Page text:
A paper on the supply and demand of nickel might begin by straightforwardly announcing that the paper will explain the uses of nickel, detail its market structure, and use data to forecast the future supply and demand of the metal.
In brief, a paper’s introduction should define and limit the paper’s scope and purpose, indicate some sense of organization, and, whenever possible, suggest an overall argument.
Normally you are allowed and encouraged to use section headings to help both yourself and the reader follow the flow of the paper.
Always word your section headings clearly, and do not stray from the subject that you have identified within a section.
Most importantly, then, you must use your section headings in the same way that you use topic sentences or thesis statements: to control, limit, and organize your thinking for your reader’s sake.
Most papers use "Conclusion" as a heading for the final section of the text, although there are times when headings such as "Future Trends" will serve equally well for a paper’s closing section.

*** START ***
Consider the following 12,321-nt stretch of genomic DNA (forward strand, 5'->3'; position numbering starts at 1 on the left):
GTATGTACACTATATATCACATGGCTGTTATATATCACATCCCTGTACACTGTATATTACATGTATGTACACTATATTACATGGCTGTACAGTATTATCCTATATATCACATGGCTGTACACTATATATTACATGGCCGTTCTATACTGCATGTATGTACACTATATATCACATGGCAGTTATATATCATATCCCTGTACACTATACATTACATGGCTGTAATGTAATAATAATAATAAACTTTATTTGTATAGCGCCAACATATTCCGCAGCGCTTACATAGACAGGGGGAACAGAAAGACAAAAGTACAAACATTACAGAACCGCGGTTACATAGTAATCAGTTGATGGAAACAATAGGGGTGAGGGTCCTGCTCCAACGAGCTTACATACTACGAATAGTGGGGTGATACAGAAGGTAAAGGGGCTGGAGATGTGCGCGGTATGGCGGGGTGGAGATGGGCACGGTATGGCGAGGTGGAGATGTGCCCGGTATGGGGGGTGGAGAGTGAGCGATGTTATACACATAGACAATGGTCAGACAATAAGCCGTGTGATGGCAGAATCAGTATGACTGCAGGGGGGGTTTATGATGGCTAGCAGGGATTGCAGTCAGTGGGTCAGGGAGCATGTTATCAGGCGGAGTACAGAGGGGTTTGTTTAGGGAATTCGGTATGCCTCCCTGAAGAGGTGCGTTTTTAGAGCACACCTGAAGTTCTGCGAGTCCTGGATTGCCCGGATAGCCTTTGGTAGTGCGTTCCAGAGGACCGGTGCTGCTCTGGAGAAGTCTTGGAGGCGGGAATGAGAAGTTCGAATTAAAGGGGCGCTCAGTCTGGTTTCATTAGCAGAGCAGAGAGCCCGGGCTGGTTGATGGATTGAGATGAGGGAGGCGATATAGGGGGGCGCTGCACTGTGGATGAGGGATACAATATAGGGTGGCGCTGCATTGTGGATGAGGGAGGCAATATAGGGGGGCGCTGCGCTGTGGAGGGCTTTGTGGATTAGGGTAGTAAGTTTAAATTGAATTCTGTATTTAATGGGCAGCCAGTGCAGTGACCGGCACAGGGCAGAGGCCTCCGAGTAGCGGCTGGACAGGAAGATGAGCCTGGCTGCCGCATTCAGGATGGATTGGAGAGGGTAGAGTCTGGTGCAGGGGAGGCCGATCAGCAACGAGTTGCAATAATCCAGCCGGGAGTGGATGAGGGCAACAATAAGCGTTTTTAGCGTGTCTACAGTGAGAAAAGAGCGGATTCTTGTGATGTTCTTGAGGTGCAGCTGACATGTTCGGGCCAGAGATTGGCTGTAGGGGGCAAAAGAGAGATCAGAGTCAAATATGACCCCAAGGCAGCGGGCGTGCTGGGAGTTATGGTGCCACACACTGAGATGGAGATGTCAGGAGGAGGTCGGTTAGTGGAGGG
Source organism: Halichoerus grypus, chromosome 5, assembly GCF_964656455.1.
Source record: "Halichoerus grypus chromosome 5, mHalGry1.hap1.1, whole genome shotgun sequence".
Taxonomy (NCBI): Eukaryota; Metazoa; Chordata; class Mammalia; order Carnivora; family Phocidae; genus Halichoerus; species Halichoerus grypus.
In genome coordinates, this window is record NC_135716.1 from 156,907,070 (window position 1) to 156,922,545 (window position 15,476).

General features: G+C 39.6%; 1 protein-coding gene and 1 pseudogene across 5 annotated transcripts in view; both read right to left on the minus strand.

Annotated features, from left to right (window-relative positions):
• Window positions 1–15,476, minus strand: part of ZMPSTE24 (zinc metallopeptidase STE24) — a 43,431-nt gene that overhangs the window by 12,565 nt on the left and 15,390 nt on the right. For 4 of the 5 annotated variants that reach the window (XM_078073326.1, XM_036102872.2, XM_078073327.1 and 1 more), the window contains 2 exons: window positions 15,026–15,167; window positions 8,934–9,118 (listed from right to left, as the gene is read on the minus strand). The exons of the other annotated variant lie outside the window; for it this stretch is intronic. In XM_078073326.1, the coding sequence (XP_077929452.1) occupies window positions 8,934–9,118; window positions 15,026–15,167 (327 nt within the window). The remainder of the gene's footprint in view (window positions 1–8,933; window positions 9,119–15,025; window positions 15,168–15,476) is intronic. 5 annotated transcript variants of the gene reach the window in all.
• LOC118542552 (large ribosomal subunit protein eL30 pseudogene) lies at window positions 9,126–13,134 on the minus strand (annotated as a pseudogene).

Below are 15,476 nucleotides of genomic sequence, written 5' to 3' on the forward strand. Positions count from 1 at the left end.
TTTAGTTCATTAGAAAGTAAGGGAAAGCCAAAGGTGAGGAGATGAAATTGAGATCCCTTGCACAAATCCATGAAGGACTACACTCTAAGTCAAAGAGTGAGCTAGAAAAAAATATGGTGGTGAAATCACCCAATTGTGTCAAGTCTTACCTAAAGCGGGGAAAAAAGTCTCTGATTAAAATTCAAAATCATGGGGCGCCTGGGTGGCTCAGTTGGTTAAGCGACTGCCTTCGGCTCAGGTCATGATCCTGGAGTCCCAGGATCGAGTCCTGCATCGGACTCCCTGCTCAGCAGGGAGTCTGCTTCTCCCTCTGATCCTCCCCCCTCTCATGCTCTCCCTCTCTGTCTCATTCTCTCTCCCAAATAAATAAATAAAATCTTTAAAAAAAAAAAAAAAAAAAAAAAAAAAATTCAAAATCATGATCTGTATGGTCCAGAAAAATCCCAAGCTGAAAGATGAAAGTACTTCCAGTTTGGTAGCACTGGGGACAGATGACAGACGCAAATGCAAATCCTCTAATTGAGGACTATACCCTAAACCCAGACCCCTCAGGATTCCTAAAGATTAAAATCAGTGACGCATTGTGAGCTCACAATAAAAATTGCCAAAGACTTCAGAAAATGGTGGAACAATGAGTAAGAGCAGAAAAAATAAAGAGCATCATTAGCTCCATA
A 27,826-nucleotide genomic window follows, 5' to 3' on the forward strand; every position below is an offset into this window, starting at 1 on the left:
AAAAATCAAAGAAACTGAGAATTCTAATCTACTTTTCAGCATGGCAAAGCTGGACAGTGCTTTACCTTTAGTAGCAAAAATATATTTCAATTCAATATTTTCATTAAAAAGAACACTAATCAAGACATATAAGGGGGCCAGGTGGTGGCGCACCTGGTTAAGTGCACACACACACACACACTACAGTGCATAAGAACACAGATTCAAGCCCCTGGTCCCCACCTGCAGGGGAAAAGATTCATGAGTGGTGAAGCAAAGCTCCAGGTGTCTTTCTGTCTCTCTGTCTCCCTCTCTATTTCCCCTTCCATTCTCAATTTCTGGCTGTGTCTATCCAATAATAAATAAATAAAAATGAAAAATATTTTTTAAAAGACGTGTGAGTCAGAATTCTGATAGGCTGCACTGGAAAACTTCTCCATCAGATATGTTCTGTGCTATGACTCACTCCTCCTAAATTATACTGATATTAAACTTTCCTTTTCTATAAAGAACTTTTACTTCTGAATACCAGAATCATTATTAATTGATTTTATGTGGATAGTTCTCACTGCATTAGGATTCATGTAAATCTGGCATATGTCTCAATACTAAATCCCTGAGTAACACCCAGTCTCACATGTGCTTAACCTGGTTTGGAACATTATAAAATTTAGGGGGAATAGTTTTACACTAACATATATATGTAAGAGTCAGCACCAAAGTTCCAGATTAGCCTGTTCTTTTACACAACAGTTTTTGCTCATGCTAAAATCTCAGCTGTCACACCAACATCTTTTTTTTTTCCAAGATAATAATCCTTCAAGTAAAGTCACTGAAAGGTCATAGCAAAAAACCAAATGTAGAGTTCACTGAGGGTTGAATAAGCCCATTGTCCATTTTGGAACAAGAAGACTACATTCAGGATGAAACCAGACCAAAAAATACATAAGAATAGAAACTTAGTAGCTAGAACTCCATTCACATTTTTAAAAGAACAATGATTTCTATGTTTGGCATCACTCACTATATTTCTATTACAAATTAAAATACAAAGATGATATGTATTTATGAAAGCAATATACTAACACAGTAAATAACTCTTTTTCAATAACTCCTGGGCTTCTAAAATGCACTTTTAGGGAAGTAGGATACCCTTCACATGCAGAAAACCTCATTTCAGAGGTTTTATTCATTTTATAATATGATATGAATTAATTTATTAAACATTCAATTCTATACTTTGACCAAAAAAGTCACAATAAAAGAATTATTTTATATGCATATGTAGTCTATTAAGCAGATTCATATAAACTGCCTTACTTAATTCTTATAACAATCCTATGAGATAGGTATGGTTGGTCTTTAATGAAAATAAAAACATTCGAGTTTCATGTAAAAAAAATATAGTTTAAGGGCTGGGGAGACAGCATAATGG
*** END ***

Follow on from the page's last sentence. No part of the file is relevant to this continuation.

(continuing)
Significantly, exercise has been shown to increase bone mineral density in premenopausal women even after the teenage years, and it helps preserve the bone mass achieved in the following decades.
There is also evidence that exercise adds a modest, yet significant amount of bone mass to the postmenopausal skeleton.
As you write your conclusion, concentrate on presenting the bottom line, and think of the word’s definition: a conclusion is an articulated conviction arrived at on the basis of the evidence you have presented.
What follows is an excerpt from a conclusion to a paper entitled "Exercise in the Prevention and Treatment of Osteoporosis in Women." Note how the conclusion reflects directly on the paper’s hypothesis and spells out the bottom line, gracefully bringing closure to the paper’s argument: The majority of evidence presented in this paper supports the hypothesis that exercise positively affects bone mineral density in both premenopausal and postmenopausal women.